The English Departmentís
Quick Guide to Using Semicolons
A semicolon announces a pause in the thought of a sentence. Its pause is less strong than period and stronger than a comma.
You can use this pause in two ways.
Use a semicolon between two independent clauses not joined by a coordinating conjunction.
Note: The coordinating conjunctions are and, but, for, nor, or, so, yet.
The clauses should contain two thoughts that you want closely connected, so that a period seems too much of a separation.
Use a semicolon to separate items in a series which already contains commas.
- He loved biology; he hated math.
- Gus loves going to the mountains; his wife prefers the sea.
- The rich are not better than the rest of us; they merely have more money.
Beware! When not to use semicolons--
- On our vacation we went to London, England; Paris, France; and Venice, Italy.
- Among the guests were Sam, the electrician; Bill, the doctor; Anne, the professor; and Fred, the jockey.
- Sharonís brothers were born on April 14, 1963; July 2, 1967; and December 23, 1969.
Do not use a semicolon to punctuate to independent clauses connected by a coordinating conjunction. Thatís a commaís job.
- Wrong: I like coffee; but I hate tea.
- Right: I like coffee, but I hate tea.
- Wrong: Weíre going to go out to dinner; and then weíll see a movie.
- Right: Weíre going to go out to dinner, and then weíll see a movie.
Do not use a semicolon to connect clauses and phrases. Thatís also a commaís job.
- Wrong: Jim has read many books; for example Treasure Island and Great Expectations.
- Right: Jim has read many books, such as Treasure Island and Great Expectations.
- Wrong: Julie also invited Mrs. Sterner; her second-grade teacher.
- Right: Julie also invited Mrs. Sterner, her second-grade teacher.
Do not use a semicolon to connect a main clause and a subordinate clause. Thatís yet another job for--guess what--a comma.
- Wrong: My car is getting old; although I hope to be able to drive it for one more year.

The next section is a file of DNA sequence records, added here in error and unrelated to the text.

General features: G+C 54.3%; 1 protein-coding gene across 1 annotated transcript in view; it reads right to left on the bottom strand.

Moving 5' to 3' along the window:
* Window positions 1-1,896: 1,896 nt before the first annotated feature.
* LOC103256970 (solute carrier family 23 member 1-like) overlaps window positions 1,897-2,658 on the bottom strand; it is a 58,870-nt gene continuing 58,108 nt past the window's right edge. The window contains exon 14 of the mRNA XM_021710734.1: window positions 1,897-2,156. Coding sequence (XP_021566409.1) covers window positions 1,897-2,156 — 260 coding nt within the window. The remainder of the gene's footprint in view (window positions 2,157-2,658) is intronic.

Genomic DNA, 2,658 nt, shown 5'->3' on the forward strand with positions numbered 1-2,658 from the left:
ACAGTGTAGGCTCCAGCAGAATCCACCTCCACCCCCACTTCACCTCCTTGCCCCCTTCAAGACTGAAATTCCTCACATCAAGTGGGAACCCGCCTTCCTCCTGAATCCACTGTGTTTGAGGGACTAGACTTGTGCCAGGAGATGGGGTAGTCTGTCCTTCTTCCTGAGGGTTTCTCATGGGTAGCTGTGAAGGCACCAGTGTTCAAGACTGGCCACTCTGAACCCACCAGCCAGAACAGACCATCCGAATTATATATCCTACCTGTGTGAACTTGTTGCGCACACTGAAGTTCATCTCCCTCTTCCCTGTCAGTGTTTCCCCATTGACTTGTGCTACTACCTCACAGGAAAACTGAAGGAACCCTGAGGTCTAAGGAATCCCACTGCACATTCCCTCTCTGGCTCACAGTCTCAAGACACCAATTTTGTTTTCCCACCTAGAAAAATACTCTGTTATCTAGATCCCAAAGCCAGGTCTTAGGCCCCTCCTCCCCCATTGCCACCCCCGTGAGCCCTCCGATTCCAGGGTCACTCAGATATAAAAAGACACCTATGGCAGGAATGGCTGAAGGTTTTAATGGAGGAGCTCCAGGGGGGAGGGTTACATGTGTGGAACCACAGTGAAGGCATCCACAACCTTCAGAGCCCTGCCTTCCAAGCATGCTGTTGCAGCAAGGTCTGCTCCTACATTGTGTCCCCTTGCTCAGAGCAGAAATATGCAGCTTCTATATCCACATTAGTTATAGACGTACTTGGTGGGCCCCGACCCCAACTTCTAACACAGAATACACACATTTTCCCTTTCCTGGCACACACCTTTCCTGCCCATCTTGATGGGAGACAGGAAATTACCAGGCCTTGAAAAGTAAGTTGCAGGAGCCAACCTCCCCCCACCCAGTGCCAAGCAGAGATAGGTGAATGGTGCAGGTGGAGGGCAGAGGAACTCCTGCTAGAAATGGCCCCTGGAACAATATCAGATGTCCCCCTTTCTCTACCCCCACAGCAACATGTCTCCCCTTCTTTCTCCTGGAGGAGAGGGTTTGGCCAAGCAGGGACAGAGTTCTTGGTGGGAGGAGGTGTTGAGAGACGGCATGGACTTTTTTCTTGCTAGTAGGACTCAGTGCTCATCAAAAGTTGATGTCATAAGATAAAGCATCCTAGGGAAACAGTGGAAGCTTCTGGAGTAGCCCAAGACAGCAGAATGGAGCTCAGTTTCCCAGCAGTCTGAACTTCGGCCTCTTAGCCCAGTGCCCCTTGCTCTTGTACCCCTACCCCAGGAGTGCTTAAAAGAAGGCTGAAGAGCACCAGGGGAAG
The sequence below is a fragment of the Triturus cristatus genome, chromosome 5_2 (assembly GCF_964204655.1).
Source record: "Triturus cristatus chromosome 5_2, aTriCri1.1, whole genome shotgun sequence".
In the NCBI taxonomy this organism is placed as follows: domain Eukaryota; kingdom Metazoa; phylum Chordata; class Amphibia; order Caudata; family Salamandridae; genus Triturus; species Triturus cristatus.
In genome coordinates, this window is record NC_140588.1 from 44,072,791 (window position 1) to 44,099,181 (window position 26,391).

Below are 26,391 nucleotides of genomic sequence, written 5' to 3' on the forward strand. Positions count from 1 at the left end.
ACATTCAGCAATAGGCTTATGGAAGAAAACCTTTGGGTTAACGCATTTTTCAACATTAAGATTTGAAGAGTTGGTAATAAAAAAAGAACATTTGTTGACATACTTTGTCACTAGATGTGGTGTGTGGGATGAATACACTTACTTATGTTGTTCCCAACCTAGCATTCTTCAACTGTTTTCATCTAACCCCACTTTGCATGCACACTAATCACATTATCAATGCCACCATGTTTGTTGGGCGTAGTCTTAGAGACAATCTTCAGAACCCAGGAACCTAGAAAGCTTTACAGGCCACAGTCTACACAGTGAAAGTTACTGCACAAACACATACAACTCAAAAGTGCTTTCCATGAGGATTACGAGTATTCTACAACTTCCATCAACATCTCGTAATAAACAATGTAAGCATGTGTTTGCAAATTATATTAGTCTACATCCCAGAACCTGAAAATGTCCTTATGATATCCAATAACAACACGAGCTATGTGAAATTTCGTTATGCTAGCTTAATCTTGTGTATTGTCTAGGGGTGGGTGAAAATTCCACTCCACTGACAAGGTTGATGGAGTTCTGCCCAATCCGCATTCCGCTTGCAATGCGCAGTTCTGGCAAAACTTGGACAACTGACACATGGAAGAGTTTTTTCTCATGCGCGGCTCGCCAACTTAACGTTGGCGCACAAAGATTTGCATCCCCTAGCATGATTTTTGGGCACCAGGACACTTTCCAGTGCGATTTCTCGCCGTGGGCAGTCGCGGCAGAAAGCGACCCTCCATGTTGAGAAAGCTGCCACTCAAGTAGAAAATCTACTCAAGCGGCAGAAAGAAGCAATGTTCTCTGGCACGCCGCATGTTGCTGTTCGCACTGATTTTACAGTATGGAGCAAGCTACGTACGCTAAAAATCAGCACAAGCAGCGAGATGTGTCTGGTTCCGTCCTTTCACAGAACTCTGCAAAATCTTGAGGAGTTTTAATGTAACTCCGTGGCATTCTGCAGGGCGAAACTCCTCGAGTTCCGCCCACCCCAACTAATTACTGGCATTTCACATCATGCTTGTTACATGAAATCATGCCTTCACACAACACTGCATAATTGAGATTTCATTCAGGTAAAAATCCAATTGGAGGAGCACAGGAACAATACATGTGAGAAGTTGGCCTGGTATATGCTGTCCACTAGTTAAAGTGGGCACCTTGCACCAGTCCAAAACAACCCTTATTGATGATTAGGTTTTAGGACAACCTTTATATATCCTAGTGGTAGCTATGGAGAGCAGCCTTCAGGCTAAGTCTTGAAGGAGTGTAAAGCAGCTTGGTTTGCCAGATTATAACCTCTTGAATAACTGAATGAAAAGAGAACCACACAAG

- Right: My car is getting old, although I hope to be able to drive it for one more year.
- Wrong: If Sheryl gets that job; she will have to move to Ohio.
- Right: If Sheryl gets that job, she will have to move to Ohio.
Colons are easy. They are used to introduce and emphasize what follows. A colon comes at the end of an independent clause. (That means a colon must follow a clause containing a subject and a predicate.) Hereís a list showing when you should use a colon:
Use a colon to introduce an explanation.
Use a colon to introduce a series or list.
- That night, Tammy saw something she would have sworn did not exist: a UFO hovering over the cornfield.
- The hungry child could think about only one thing: food.
- At last, Ashley could afford her dream vacation: a trip to London.
Use a colon to introduce a quotation.
- Iím taking four classes this semester: English, Chemistry, Algebra, and History.
- Tamsenís Christmas list fell into four main categories: clothes, CDs, videos, and books.
- Sheila has visited five countries: Canada, Mexico, England, France, and Germany.
- Hereís what you should pack for the sleepover: a sleeping bag, a change of clothes, and your toothbrush.
Use a colon to introduce a single word or phrase you want to emphasize.
- Deborah Tannen makes this observation: "Conversation is a ritual."
- Harry said it more than once: "I shall make it big in Hollywood."
Use a colon to separate hours from minutes when reporting a time.
- If Iíve told you once, Iíve told you a thousand times: no!
- Joanís teenage daughter has only one real interest: MTV.
- After his fifth disastrous blind date, Rodney made a vow: never again.
Beware! When not to use colons--
- School gets out at 2:15.
- Joe knew he had to hurry to make the 7:34 train.
Do not use a colon between a verb or a preposition and its object.
- Wrong: For her birthday, Katie received: a bicycle, a new video game, and some clothes.
- Right: For her birthday, Katie received a bicycle, a new video game, and some clothes.
- Also right: Hereís what Katie received for her birthday: a bicycle, a new video game, and some clothes.
- Wrong: She went to: the store, the dry cleaner, and the gas station.
- Right: She went to the store, the dry cleaner, and the gas station.
- Also right: She went to several places: the store, the dry cleaner, and the gas station.
Do not use a colon after such as.
- Wrong: P.J. has had many jobs, such as: cashier, waiter, cook, sales clerk.
- Right: P.J. has had many jobs, such as cashier, waiter, cook, sales clerk.
- Also right: Just look at all the jobs P.J. has had: cashier, waiter, cook, sales clerk.
Correct use of colons and semicolons gives you more control over emphasis in your writing. Using semicolons, you show a tighter connection between two thoughts than a period allows. Using colons, you show a greater degree of emphasis on what follows the colon. Try using both of these marks of punctuation in your writing, but be careful not to overuse either one.
© The English Department 1999